P4. Based upon Shawn Moulton’s article, funding from the federal government is all over the place. Moulton wrote “The C of C system includes three competitively funded homeless assistance programs. In 2005, $1.18 billion of federal funds were distributed through local C of C systems to the Supportive Housing Program (SHP) (73%), the Shelter Plus Care (SPC) Program (25.7%), and the Section 8 Single Room Occupancy (SRO) Program (1.3%).” Similar to most encounters with the government, that was a lot of acronyms and percentages so let me brake it down. The Supportive Housing Program also known as the SHP received 73% of the federal funding towards homelessness. That totals out to be about 863 million dollars which is then separated into another 5 subsections. (For simplicity reasons, I will just explain what the funding goes instead of explaining each subsection.) About 23.4% of the $863 million goes to longterm/permanent housing along with supportive services to homeless with disabilities. 35.3% of the funding goes to temporary 24 month housing to assist homeless in the transition from homeless to a place for them to live.
P5. Next is the Shelter Plus Program or the SPC. This receives about 304 million dollars to provide housing and supportive services to those with substance abuse disorders, mental illness, or HIV/AIDS. A major flaw with this program is that it does not directly provide housing but gives rental assistance that can be used at sponsored locations. The second thing I would like to point out is that even though a whopping 60.9% of chronically homeless have either a mental disability or an alcohol addiction, they are only receiving about 25.7% of federal aid under this program. The numbers just do not add up. Finally, the Single Room Occupancy Program or SRO receives 1.3% of the federal aid fund. The $15 million they receive is used to provide renovations to nonprofit and public housing along with assist in paying rent (Moulton).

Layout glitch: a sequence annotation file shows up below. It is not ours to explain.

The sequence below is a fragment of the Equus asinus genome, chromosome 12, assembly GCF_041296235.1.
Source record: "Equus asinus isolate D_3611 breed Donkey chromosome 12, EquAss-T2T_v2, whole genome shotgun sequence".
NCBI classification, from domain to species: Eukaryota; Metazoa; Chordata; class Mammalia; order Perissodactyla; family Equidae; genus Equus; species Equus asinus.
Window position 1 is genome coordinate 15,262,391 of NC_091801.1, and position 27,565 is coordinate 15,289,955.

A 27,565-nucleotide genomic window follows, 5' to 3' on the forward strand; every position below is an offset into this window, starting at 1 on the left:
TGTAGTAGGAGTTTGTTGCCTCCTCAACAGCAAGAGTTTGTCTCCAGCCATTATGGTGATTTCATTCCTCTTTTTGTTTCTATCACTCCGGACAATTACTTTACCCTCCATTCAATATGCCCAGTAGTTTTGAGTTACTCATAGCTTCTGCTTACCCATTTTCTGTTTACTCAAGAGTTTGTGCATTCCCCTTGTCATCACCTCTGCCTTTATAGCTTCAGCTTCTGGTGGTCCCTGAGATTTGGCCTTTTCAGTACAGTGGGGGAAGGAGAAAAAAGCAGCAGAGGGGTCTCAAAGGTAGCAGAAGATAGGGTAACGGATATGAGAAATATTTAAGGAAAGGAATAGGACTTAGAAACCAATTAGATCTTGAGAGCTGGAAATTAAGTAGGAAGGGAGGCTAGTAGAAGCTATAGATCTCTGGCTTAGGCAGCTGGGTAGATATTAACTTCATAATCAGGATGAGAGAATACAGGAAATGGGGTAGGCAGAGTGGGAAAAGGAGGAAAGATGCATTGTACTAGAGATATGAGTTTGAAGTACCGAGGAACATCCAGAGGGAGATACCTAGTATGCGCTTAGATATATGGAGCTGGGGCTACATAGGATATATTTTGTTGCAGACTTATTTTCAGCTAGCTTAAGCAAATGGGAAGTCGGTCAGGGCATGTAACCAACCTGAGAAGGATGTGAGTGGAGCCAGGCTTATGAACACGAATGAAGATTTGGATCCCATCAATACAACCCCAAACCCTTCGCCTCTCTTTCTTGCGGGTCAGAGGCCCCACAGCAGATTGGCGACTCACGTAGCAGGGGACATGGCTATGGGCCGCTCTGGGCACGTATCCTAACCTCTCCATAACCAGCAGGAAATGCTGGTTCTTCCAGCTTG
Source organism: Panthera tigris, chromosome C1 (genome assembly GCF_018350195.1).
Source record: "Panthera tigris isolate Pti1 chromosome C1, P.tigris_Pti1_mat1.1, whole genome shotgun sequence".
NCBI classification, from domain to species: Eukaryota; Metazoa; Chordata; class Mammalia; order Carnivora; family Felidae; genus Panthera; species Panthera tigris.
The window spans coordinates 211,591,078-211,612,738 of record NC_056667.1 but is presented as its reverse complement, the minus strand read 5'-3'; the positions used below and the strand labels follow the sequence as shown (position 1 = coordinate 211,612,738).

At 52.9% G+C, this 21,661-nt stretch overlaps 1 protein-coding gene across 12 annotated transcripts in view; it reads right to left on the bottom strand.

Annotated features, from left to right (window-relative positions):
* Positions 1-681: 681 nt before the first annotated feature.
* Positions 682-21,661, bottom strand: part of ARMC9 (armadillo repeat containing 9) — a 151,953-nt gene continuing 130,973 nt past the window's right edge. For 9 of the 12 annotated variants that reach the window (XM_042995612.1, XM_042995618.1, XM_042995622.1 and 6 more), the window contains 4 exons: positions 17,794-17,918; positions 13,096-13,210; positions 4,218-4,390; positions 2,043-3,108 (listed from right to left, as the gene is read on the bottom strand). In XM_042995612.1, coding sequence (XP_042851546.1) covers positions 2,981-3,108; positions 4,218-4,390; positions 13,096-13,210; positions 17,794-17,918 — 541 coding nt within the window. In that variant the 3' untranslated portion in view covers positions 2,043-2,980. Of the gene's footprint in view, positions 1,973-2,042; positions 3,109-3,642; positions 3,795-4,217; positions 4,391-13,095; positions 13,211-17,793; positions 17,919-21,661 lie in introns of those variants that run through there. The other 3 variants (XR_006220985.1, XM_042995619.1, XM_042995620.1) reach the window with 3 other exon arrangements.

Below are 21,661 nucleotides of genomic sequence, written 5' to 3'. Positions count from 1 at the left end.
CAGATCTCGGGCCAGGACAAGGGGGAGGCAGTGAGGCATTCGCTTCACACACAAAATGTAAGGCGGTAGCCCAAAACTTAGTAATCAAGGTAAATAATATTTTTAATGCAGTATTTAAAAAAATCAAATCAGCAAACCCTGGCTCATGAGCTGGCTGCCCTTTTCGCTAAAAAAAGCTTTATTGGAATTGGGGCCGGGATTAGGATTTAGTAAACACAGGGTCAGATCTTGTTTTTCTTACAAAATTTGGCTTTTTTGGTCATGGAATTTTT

P6. Now take a step back and just absorb that information. About 319 million dollars exists within the government to assist the homeless that must be used indirectly. Most would agree that trying to get help from the government is anything but easy. Trying to correct a tax return error or even dealing with the DMV requires red tape to be cut and hoops to be jumped through. How can those who are mentally ill or struggle with substance addictions navigate through the web of government? The answer is simple. They can’t, and those kind of complications are what prevents the homeless from receiving the aid they require. But imagine if that $319 million was put towards building longterm homes for the homeless. It’s as direct and simple as it sounds. If someone is homeless, they show up at the house. A room will be provided for as long as necessary until the said person has picked themselves up onto their feet. Many argue that this would be way to expensive but that is just not the truth.